Immunological and Genetic Abnormalities in Chronic Lymphocytic Leukaemia: Impact of the Purine Analogues

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Abstract

Summary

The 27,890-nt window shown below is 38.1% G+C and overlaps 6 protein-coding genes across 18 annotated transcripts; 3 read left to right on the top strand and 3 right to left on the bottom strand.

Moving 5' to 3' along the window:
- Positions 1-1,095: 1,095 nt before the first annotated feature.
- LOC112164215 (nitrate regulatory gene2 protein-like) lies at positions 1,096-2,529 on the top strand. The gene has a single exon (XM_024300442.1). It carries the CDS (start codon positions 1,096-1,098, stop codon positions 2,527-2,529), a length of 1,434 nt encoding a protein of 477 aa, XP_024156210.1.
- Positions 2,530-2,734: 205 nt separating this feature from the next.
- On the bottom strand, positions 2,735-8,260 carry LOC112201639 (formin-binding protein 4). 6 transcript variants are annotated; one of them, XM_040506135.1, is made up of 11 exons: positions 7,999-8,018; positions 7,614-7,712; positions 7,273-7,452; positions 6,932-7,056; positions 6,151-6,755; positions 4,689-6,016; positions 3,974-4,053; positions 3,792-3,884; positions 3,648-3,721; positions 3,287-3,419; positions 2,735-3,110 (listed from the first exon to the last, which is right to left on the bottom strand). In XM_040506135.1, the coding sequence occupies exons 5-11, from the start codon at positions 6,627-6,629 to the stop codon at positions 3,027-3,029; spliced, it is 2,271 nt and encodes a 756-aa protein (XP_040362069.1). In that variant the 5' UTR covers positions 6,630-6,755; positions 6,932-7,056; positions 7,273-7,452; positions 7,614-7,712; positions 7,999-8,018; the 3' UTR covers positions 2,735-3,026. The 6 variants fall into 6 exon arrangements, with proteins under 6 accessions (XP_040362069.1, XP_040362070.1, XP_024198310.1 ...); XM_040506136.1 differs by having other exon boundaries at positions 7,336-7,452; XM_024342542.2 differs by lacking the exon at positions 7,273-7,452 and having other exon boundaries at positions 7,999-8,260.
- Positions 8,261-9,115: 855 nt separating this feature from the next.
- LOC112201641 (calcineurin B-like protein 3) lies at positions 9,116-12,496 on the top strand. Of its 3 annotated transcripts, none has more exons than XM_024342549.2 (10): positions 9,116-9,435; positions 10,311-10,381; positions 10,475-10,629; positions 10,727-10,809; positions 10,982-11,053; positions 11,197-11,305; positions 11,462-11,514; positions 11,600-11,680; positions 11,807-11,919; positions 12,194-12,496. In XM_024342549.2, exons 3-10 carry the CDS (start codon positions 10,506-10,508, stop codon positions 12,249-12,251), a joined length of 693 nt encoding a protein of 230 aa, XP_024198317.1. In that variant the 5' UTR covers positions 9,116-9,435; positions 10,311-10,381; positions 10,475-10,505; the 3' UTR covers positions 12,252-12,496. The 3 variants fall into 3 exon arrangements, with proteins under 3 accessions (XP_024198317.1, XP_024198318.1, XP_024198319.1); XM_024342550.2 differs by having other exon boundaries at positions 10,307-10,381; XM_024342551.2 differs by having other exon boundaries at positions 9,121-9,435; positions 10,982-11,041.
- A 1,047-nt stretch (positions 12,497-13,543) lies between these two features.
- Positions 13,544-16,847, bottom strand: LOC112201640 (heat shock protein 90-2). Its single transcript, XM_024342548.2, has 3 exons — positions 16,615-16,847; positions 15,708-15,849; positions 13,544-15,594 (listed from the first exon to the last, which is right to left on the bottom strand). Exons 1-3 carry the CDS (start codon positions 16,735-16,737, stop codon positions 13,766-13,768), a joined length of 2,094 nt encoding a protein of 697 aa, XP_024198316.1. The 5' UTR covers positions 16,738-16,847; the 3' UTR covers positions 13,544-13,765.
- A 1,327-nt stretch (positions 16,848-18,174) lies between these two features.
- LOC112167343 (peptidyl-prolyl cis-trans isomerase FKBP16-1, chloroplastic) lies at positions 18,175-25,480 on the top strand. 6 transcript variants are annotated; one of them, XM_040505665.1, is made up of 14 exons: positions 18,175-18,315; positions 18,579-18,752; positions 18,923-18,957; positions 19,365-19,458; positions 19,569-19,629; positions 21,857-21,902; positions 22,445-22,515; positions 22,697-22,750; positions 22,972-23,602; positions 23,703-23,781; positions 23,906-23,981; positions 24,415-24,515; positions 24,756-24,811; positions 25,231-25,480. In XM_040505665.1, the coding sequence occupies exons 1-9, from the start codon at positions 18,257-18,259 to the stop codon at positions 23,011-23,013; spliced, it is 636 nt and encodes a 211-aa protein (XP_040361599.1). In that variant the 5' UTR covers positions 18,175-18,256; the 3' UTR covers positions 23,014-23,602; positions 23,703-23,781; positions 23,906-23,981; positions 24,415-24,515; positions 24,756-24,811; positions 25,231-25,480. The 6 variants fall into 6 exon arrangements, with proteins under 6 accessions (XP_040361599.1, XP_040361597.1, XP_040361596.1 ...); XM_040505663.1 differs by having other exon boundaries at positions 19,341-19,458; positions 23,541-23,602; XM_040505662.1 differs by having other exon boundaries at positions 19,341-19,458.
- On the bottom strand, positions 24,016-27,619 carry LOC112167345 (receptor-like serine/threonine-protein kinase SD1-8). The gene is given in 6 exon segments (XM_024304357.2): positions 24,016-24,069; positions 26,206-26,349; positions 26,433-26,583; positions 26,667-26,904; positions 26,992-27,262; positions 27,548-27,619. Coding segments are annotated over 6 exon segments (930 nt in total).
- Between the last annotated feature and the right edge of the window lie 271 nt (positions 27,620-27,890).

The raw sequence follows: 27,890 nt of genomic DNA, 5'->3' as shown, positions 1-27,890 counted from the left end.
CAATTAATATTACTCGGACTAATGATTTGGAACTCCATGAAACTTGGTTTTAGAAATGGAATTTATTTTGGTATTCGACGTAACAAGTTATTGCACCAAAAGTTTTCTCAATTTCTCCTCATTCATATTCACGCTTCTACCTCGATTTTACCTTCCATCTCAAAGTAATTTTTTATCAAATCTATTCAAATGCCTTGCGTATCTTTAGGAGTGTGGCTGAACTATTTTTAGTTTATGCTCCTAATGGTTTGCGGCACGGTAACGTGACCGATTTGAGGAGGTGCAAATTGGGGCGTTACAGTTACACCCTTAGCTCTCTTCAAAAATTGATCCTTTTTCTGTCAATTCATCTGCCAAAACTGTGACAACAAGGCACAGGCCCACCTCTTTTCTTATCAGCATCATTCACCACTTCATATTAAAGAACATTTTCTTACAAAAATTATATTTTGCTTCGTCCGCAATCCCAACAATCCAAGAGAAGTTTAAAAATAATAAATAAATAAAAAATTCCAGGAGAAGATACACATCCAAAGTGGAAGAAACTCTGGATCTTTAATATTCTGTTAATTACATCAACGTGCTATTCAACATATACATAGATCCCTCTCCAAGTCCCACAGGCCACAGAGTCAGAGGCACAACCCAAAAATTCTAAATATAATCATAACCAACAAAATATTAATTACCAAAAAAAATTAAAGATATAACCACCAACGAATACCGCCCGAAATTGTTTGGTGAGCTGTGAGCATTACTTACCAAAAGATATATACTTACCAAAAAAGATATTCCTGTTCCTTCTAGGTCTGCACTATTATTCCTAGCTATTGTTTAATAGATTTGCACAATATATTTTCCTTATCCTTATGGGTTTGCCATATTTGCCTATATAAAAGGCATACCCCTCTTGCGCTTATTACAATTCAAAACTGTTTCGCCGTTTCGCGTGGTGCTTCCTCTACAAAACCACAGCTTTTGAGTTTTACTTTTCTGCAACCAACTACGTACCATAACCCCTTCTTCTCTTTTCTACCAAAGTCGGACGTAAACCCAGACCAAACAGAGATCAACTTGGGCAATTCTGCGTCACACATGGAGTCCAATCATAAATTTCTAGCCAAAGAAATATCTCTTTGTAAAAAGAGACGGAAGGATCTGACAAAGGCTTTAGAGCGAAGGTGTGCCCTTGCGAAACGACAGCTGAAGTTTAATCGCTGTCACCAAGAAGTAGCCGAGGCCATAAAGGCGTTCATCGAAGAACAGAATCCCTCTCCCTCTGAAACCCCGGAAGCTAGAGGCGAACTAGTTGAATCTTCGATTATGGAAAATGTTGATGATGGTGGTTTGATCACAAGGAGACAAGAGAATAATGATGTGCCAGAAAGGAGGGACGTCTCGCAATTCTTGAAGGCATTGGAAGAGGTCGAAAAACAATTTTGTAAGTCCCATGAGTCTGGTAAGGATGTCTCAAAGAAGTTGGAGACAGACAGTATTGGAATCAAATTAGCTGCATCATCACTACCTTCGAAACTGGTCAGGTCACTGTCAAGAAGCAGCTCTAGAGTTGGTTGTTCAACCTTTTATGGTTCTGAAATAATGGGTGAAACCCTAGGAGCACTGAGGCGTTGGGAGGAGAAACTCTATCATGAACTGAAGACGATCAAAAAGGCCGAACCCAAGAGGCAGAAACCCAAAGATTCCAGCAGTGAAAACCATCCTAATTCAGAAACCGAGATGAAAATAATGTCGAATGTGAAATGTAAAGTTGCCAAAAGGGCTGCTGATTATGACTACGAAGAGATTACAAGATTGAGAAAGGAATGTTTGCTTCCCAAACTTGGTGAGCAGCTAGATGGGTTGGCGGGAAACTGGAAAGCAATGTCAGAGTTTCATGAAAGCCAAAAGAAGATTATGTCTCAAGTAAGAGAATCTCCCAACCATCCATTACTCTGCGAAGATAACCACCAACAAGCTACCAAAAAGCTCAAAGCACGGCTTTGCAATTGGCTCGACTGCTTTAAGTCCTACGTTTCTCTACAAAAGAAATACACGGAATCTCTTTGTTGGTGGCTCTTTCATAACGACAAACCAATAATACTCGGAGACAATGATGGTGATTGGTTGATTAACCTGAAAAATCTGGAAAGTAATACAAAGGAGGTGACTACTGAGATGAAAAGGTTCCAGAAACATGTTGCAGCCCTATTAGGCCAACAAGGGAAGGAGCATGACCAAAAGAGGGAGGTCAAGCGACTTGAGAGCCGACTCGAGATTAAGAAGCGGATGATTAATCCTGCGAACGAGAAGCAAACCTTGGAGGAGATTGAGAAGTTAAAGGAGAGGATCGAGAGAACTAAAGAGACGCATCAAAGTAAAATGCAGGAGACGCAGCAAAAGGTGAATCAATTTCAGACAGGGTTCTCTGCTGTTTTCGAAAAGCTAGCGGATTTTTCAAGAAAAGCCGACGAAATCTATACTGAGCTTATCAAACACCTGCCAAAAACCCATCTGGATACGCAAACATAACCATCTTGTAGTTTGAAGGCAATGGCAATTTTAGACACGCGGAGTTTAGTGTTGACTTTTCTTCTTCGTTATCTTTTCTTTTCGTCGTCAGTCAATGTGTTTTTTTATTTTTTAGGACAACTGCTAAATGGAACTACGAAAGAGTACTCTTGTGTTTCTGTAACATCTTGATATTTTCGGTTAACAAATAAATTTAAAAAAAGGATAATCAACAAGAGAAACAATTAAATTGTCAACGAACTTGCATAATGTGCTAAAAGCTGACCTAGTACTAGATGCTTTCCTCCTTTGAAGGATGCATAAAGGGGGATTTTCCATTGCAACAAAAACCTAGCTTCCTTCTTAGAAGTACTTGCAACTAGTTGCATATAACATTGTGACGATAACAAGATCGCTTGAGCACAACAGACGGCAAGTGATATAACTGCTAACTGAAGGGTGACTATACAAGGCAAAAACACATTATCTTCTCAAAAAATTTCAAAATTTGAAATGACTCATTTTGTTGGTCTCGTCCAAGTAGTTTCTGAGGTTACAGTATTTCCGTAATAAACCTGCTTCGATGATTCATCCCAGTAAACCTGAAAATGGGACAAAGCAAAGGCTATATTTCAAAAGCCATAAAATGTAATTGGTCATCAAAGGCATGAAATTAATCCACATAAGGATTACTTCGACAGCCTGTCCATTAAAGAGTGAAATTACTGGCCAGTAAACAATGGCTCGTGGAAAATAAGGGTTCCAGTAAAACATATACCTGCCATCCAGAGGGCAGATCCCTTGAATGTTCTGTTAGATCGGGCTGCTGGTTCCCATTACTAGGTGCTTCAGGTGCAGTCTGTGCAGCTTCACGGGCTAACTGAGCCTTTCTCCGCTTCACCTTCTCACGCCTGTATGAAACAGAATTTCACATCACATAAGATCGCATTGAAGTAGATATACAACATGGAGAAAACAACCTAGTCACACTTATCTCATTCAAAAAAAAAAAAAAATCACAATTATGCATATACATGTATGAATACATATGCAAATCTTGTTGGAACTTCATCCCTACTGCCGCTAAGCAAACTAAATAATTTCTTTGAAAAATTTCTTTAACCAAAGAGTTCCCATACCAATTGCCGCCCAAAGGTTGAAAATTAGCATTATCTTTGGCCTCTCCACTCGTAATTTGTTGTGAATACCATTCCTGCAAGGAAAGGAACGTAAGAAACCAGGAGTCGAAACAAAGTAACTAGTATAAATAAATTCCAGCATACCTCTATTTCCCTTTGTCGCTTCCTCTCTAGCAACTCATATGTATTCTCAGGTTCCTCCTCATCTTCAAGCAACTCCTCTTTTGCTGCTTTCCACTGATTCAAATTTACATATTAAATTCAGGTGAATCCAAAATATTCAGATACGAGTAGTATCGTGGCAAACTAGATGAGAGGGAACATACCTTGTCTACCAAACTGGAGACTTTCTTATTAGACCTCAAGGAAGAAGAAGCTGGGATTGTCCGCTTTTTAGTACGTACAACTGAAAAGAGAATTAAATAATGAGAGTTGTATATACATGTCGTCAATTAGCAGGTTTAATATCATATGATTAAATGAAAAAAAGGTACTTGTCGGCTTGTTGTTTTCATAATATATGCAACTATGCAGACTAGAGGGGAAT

Chronic lymphocytic leukaemia (CLL) is a disease characterised by several immune defects such as frequent autoimmune complications and functional T-cell defects, which lead to an increased risk of infections (mostly bacterial) and other tumours. Clonal chromosome abnormalities are identified in half of the patients, and trisomy 12, the most common aberration, is present in about one-third of patients with clonal changes. The commonest structural abnormalities involve chromosome 13 at band q14, the site of the retinoblastoma tumour suppressor gene. A gene located telomeric to the Rb1 gene, identified by the D13S25 probe, might be a better candidate for a pathophysiologically relevant gene in CLL, since repeated reports have identified homozygous deletions of this site. The purine analogues fludarabine and cladribine (2-chloro-2′-deoxyadenosine) and the adenosine deaminase inhibitor deoxycoformycin all have therapeutic effects in a range of lymphoproliferative disorders. Prolonged immunosuppression with low CD4 cell counts frequently occurs and, subsequently, opportunistic infections may be seen. This has to be taken into consideration when treating patients with any of these potent drugs.

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